There are two things that I credit for teaching me how to write. One is reading: one’s faculty for language is like a muscle, trained daily, exhaustively, immersively from childhood. The other is teaching: there is no better crucible for forging an understanding of a sentence or a story works that having to explain to a class of eyes-wide 19 year-olds how syntax inflects meaning, how repetition works as literary architecture, how red is not just a color but a mood and a symbol and a revelation of character or emotion or motive or a premonition of destiny; or how every mark of punctuation, paragraph break, word and image (or lack there of) is a choice that a writer makes with a weight and a purpose of its own…

The nature of what it is “to write” is what I failed to glean during my MFA years — that writing is a craft, a technology as fine and unrelenting and purposeful as any that thrums in metal or bone or delicately spun silicone. I learned this only later, when my mind was cleaner, my pulse more clarified, and I had fewer and fewer things that I needed to slop onto the page. What I thought was important then was to be smart. To style sentences that sounded good and to run literary theory around people’s ears. It’s only in retrospect, as I try to piece everything together, that I gather the more sustaining thing.

I remember once that I wrote a critique of a friend’s short story during a first year (or was it a second year?) fiction workshop. “I call bullshit,” I think was my opening line, and then went on for several paragraphs to explain in what I thought was a very smart and unassailable way. Months later, over Solo cups of wine at a grad student party, my friend recounted how he had read my critique and laughed and laughed and laughed. Who the fuck did I think I was, he found himself asking. And, 8 years later, once again over wine in plastic cups at an earnest literary gathering, I ask myself that same exact question, who the fuck did I think I was?

Actually, I asked it then. My second year of grad school, I took a seminar with Ben Marcus called “Technologies of Heartbreak.” The class was a cult but it, together with my master classes with James Wood, is where I first began to have a notion of writing as a craft, though that notion was very raw indeed. One afternoon, concerned about the lack of “muscularity” of my prose or perhaps the unremarkable place my work occupied on the “storytelling vs language” continuum, I went to his office hours, hunger in my heart, to be reassured that I would “make it.” I can’t remember what he said, only that it was unsatisfying and that I persisted in my hunger.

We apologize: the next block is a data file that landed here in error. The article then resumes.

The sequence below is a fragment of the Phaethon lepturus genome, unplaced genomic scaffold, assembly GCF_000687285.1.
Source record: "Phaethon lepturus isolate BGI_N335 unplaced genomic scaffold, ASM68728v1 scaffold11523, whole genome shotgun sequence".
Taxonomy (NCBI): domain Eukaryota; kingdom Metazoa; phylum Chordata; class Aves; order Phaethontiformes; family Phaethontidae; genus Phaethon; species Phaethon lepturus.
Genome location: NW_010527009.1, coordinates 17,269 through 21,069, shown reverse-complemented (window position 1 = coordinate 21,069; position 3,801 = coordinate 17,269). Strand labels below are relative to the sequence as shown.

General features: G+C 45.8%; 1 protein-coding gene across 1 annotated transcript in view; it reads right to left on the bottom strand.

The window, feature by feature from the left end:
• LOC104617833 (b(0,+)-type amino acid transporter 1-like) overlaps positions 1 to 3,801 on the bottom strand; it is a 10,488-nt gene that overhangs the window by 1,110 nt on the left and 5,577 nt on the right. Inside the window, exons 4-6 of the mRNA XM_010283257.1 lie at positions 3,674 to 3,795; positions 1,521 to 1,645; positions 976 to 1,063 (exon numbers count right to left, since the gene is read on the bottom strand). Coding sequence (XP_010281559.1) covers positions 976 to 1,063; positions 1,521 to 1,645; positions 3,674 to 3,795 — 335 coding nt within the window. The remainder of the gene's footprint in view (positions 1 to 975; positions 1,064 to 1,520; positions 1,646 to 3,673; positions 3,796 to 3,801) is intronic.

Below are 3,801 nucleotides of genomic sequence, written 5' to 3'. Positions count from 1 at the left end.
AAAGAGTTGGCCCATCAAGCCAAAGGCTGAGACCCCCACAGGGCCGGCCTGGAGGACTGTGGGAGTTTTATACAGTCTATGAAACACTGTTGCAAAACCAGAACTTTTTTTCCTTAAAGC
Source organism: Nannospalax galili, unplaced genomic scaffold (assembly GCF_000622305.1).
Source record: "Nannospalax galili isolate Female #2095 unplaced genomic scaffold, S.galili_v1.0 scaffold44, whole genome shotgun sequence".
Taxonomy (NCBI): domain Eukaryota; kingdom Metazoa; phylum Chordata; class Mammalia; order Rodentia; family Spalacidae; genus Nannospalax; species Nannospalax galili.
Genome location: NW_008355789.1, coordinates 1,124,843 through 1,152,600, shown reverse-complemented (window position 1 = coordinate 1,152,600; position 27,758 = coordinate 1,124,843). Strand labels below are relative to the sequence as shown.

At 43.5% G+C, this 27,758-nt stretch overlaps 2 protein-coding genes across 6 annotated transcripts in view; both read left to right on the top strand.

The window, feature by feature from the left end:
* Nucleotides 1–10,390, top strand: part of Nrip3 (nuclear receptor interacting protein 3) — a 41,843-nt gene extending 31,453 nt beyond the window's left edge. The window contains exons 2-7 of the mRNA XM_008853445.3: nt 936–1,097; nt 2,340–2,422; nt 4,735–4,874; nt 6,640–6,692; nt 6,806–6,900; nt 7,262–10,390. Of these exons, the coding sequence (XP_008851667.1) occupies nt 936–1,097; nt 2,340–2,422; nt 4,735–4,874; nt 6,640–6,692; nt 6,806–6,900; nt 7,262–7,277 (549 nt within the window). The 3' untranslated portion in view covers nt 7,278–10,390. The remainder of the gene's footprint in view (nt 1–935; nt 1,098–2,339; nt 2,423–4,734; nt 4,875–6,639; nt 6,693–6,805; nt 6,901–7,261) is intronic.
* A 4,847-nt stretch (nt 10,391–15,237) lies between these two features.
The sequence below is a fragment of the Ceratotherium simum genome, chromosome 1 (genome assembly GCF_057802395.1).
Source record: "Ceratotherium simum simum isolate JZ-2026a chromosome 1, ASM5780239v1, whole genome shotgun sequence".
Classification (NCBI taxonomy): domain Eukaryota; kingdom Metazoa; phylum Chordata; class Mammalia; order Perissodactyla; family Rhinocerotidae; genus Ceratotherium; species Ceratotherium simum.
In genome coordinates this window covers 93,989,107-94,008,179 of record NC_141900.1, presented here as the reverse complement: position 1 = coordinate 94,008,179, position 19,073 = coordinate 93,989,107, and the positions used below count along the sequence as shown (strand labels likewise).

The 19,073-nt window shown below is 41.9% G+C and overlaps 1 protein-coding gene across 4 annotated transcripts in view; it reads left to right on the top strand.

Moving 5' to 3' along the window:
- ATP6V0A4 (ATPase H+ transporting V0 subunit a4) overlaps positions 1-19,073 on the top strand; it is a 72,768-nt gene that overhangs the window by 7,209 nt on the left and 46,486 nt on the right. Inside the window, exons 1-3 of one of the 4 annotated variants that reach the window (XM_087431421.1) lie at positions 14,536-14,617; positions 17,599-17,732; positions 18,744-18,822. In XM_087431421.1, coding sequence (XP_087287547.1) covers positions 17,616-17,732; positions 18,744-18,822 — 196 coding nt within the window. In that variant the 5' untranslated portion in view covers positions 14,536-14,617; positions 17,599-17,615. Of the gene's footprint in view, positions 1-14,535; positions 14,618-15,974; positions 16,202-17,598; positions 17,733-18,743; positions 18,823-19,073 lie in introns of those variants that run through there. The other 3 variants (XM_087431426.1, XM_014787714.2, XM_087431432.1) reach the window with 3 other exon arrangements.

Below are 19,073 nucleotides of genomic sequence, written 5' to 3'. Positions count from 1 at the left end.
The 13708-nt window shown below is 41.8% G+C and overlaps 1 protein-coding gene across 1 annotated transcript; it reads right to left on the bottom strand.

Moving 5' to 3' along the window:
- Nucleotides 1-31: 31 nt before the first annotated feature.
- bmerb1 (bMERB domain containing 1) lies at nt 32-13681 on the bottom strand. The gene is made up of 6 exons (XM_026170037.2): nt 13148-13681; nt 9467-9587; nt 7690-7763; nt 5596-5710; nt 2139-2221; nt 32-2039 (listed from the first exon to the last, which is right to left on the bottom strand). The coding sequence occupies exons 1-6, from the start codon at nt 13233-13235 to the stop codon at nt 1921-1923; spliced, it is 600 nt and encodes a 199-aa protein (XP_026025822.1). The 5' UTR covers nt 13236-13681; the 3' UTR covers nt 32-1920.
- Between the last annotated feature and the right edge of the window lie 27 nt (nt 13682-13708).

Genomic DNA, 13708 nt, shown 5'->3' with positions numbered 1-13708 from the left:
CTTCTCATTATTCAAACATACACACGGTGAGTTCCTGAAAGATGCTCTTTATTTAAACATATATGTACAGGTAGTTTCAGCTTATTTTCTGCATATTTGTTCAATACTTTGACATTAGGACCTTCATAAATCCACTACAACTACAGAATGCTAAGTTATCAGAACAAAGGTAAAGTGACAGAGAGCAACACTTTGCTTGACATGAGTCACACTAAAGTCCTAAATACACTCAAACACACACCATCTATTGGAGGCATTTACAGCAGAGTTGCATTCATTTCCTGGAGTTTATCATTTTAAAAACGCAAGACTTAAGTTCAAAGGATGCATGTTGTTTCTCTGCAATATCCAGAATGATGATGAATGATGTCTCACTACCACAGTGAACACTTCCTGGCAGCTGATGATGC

I keep hungering, and I keep writing. Even though I now realize that the question I asked him is a question that, in truth, you must only ever ask or answer for yourself. Even though all questions of what it means to “make it” have stolen away from me, have gently slipped the turnstile while I was busy tending my bags at the station.


Later, my friend Julia and I walked east to a bar on Prince Street and met up with people we knew. We crowded the bar and talked to strangers (because talking to strangers can sometimes be more clarifying than talking to one’s friends) and Julia quoted from one of her favorite Lorrie Moore stories, “Dance in America.” How funny the characters were, how sad and how beautiful. How utterly, indefensibly themselves. How dark. How true. How radiant with the resinous strangeness of being human… As is Moore herself in her way.

And, as the night wound on and the stars spun, I thought to myself that I have not worked hard enough. I have not believed in myself enough. I have not been honest enough about all the dumb, humiliating, astonishing things that are a part of me. And because I haven’t been honest enough, clarity has failed me; grace had failed me; humor has failed me; beauty has failed me —

We fail ourselves, daily. What a great Lorrie Moore story reminds us is that failing is why we dance, is how we fly. That sometimes it’s all about the tomato on page 2. That this is all there is to being fucking alive.

Shahirah Majumdar is the senior contributor to This Recording. She is a writer living in New York. You can find an archive of her writing on This Recording here. She last wrote in these pages about Vertigo.